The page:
IT might be too small, too large, have too many windows or be windowless, have awkward spaces or mechanical faults. No matter. To professional kitchen designer Jim Krengel, there's no such thing as an ``impossible'' kitchen.
Mr. Krengel, a nationally recognized expert on kitchen design, and owner of Kitchens by Krengel in St. Paul, Minn., says that what homeowners may view as unworkable kitchens are often transformed into rooms that boast some of the most interesting designs.
Whether you need to completely renovate your ``impossible'' kitchen or just give that important room a '90s facelift, where do you start? What styles and materials are in? And how much should you expect to spend?
``First,'' Krengel says, ``you get with a really good designer who knows his or her stuff.'' He recommends using a kitchen designer who has been certified by the National Kitchen and Bath Association.
Certified designers are required to have seven years experience in the area of design, sales, and supervision of residential kitchen installation. ``There are currently only 1,500 around the country and Canada, so they're a bit of a rare commodity, but they don't necessarily charge more,'' he says.
You also need to set a budget, says Cameron Snyder, a certified kitchen designer and president of Kitchen Concepts in Norwell, Mass.
``Decide how much you want to spend, understanding that in the end you're probably going to go 5 to 10 percent higher,'' he says.
According to the National Kitchen and Bath Association, the average amount spent renovating a kitchen is $17,360. But, that figure, which includes all products, design, and installation, is just a stepping-off point. Some clients spend more than $100,000; others can get a quality kitchen for less than $17,360 (see story, opposite page).
Here are some of the hottest trends in kitchen design:
* Cabinets. Tight-grained woods such as maple, cherry, and birch in medium-light colors are replacing oak as the woods of choice in many kitchens. White cabinets continue to be popular, though mostly in the softer, off-white tones. More-traditional cabinets are replacing the high-tech European-looking cabinets of the late 1980s.
* Countertops. ``Solid surfacing is probably the biggest news in countertops,'' Krengel says. Solid surfacing, known by brand names such as Corian, is a manmade material that is practically maintenance-free. It has no seams like laminate (also known by the brand name Formica), and scratches or scuffs can be sanded out.
At about $100 to $150 a linear foot, however, it is about three times the price of laminate. Solid surfacing comes in a limited number of colors, whereas the color choices for laminate are almost endless. Another popular countertop material, especially among people who have a lot of money to spend, is granite.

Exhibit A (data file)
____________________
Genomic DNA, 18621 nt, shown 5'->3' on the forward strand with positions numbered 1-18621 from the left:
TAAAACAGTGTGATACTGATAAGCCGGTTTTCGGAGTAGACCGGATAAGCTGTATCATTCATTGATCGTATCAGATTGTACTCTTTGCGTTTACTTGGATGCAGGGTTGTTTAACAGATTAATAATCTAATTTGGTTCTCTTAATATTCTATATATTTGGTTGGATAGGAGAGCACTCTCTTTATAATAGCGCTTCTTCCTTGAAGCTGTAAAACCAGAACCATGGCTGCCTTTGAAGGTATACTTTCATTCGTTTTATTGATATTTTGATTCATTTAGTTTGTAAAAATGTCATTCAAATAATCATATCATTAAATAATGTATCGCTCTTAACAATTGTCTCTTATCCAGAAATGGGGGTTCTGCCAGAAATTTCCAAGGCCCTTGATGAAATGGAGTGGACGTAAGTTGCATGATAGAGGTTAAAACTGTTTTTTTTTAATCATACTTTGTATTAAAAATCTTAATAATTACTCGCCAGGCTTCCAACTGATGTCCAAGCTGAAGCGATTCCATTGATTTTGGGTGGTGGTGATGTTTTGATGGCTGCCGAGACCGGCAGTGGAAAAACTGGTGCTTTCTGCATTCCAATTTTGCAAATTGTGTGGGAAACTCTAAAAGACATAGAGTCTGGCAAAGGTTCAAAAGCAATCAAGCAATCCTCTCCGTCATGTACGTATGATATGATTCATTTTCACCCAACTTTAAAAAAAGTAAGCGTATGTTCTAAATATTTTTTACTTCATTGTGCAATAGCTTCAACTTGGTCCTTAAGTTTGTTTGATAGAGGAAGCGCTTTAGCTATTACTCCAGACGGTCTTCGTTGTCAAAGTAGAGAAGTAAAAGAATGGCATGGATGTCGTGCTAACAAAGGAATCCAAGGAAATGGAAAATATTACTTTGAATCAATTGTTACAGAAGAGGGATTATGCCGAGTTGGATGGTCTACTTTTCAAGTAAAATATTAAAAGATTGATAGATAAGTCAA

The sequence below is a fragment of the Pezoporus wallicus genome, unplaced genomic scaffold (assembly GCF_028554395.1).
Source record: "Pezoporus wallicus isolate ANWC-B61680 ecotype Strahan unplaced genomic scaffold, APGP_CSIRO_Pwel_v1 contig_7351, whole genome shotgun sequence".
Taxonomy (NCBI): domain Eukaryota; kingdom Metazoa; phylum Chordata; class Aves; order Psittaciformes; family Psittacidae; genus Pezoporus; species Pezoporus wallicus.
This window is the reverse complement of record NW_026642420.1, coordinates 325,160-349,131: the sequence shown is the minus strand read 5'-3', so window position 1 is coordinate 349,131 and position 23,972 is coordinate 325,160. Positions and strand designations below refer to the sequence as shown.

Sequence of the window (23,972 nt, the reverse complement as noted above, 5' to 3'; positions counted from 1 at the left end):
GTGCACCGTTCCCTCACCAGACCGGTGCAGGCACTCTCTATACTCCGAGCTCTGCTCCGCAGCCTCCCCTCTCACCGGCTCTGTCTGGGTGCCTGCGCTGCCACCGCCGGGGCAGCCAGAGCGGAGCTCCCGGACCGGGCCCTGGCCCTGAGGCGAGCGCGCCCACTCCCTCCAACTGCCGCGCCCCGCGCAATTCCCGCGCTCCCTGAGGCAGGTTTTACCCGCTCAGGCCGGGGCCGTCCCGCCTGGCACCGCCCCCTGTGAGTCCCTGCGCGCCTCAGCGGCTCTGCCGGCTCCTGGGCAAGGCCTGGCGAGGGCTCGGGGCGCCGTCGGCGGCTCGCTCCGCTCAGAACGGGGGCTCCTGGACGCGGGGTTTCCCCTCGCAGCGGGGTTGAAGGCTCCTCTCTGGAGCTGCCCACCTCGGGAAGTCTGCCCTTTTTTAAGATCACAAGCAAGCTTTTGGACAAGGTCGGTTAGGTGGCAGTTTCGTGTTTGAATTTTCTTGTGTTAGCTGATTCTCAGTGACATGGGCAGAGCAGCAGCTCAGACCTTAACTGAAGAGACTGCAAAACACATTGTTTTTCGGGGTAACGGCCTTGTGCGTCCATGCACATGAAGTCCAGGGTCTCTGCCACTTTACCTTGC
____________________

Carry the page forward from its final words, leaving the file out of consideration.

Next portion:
* Floors. Solid vinyl floors, which look like tile but are not as hard and cold, are being used more, Snyder says. Wood continues to be popular.
* Appliances. One new design trend is the raised-up dishwasher. Lifted six inches off the floor, it decreases the amount of bending people do when they're loading or emptying the appliance. Built-in refrigerators that make it difficult to distinguish the unit from the cabinets are also a big trend.
* Superkitchens. Opening the kitchen to other rooms of the house such as the family or dining room is a step designers are taking more often. The idea is that whoever is doing the meal preparation can be interactive with the rest of the family as opposed to being shut off in one room, Krengel says.
* Multi-cook kitchens. ``We're designing a lot more two-cook or multi-cook kitchens with two sinks, and sometimes with two dishwashers and refrigerators so people can work together and ... not get in each other's way,'' Snyder says.
Can a kitchen be designed so that it doesn't go out of style?
``You're never going to be able to design one that is totally timeless,'' Krengel says. ``But using things like square-raised panel door cabinets, neutral colors, perhaps a wood floor - those are items that will keep your basic foundation in place, and then you'll just need to do some updating on the decorating more often.''
* To spark ideas for rehauling your kitchen, Jim Krengel recommends ``Kitchens by Professional Designers,'' a glossy hardback with renovation projects from designers around the country. It is published annually by Kasmar Publications, Inc. in Palm Desert, Calif.
Another helpful guide to kitchen design is ``Kitchens: Information and inspiration for making kitchens the heart of the home,'' by Chris Casson Madden (Clarkson Potter/Publishers, 1993, 287 pp.). It includes a directory of manufacturers, suppliers, outlets, catalogs, and craftsmen across the country.